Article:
In Punjab the mere whiff of a rumour of blasphemy cases has people running for cover. This has been happening in Dina Nath, a Kasur neighbourhood located about 70km from Lahore. Many people from the roughly 300 Christian households in the area have started leaving after a man complained to the police that a 16-year-old ghee factory worker, who happens to be illiterate, was accused of “liking” and “sharing” a Facebook post that he and his friends found objectionable. The boy’s family says, however, that he had intended to condemn the post, not champion it.
“On September 18, I was with my friends Bakht Khan and Saddam,” said the application submitted by complainant Akhtar Ali at Phoolnagar police station. “… We took our friend Waqar’s cell phone and started looking [at] pictures of his various friends on Facebook. But when we opened the ID of N[…] Masih, there was a picture posted…” Akhtar Ali claimed that it was about a religious icon that he and his friends felt had been disrespected.
That same day, then, Sunday, at around 3pm several police vans raided N’s house and arrested him. N’s cousin, Imran, 24, told The Friday Times that N had no problems with Muslims. He said that N had “… clearly stated that he did not intend to hurt but to condemn the post.”
Human rights activist Khalid Shahzad points to the double standard when it comes to the State’s handling of these cases. When it comes to prosecuting Christians it cracks down instantly, but when it comes to hauling up people who commit crimes against them, it is notoriously slow to respond
Supreme Court lawyer Saif-ul-Malook has worked on the late governor Salmaan Taseer’s murder case, and is now representing Asia Bibi, a Christian woman convicted of blasphemy and sentenced to death. He told TFT that single click or sharing doesn’t clearly tell if N actually wanted to commit blasphemy. There is a need to see if he has been doing this in the past to ascertain his intention. N has been charged under sections 295 and 295A that require demonstration of bad intent but in this case it seems N is suspected of a crime which he did not intend to commit.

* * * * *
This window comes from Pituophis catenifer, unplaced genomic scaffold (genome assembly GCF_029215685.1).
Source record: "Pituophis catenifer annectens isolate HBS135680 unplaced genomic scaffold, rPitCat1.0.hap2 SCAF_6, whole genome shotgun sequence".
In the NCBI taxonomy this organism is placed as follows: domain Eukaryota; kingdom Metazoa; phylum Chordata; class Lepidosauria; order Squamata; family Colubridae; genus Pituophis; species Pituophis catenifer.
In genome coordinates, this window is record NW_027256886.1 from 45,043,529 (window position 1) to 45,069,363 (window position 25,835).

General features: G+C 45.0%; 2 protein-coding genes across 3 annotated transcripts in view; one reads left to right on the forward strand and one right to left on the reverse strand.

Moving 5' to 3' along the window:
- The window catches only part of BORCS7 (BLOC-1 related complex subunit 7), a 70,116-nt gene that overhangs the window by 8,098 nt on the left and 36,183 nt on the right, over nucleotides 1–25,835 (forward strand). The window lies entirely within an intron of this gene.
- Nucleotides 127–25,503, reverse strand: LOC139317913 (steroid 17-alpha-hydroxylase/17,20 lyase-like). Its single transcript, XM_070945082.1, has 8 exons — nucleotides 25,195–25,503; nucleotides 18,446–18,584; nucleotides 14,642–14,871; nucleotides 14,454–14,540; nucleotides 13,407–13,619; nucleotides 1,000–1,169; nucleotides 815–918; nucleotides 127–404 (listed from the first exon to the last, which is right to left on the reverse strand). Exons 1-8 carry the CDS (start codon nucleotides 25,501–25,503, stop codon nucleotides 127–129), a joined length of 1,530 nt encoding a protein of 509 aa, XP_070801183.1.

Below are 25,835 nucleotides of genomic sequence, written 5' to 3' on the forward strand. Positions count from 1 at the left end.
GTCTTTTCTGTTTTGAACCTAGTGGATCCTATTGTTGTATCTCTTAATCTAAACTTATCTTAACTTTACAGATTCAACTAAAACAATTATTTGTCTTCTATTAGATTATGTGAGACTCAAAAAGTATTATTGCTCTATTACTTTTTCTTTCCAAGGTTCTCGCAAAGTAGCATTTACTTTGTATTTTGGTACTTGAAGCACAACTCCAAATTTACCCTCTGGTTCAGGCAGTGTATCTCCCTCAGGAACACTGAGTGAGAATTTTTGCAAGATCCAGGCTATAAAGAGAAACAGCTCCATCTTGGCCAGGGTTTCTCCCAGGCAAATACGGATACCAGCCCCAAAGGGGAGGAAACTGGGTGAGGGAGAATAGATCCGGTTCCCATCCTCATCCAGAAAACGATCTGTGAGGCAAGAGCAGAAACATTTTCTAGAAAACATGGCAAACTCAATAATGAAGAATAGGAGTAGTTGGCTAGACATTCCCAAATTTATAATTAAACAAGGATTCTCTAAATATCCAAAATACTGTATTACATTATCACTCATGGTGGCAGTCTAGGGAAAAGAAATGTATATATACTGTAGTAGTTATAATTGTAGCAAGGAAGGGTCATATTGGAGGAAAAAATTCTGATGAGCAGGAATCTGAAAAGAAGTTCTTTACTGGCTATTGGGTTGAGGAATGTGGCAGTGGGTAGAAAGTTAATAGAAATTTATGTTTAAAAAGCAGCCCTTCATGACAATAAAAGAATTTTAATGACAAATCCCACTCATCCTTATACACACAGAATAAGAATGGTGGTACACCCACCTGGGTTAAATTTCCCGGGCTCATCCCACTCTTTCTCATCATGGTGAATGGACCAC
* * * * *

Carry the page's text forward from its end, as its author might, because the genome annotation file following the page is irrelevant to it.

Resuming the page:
Human rights activist Khalid Shahzad points to the double standard when it comes to the State’s handling of these cases. When it comes to prosecuting Christians it cracks down instantly, but when it comes to hauling up people who commit crimes against them, it is notoriously slow to respond. He has been following the N case and compared it to another one on Friday when dozens of men beat Christian men and their women in a remote village in Faisalabad. “I am trying to my best to get an FIR registered but despite all our efforts we have been unsuccessful,” he said. “But in [N’s case], where we are not sure if the boy really wanted to commit the crime, which we believe is heinous as well, within hours the State machinery registered the complaint and arrested the suspect. This difference shows the partiality on the part of the state.”
Nonetheless, families have started to leave the area over fear of reprisal. Memories of the Lahore Joseph Colony in 2013 are still fresh. There have been many instances of Christian neighbourhoods being attacked over hearsay, with Muslim mobs looting, ransacking and burning down homes in reaction. In 2009, more than 100 Christain houses were set on fire.
Pastor Samuel who visits the area regularly to visit two sisters, told TFT he went on Sunday night and found that matters were under control. “However, many of the Christians have left due to fear of security,” he added. For whatever it is worth, the Phoolnagar police station head Shahbaz Ahmed Dogar said that the law and order was under control in the area. “There was no announcement from mosque loudspeakers or any gathering of people,” he said. “Those who have left the area have taken only a precautionary measure and I would encourage that they return to their homes.”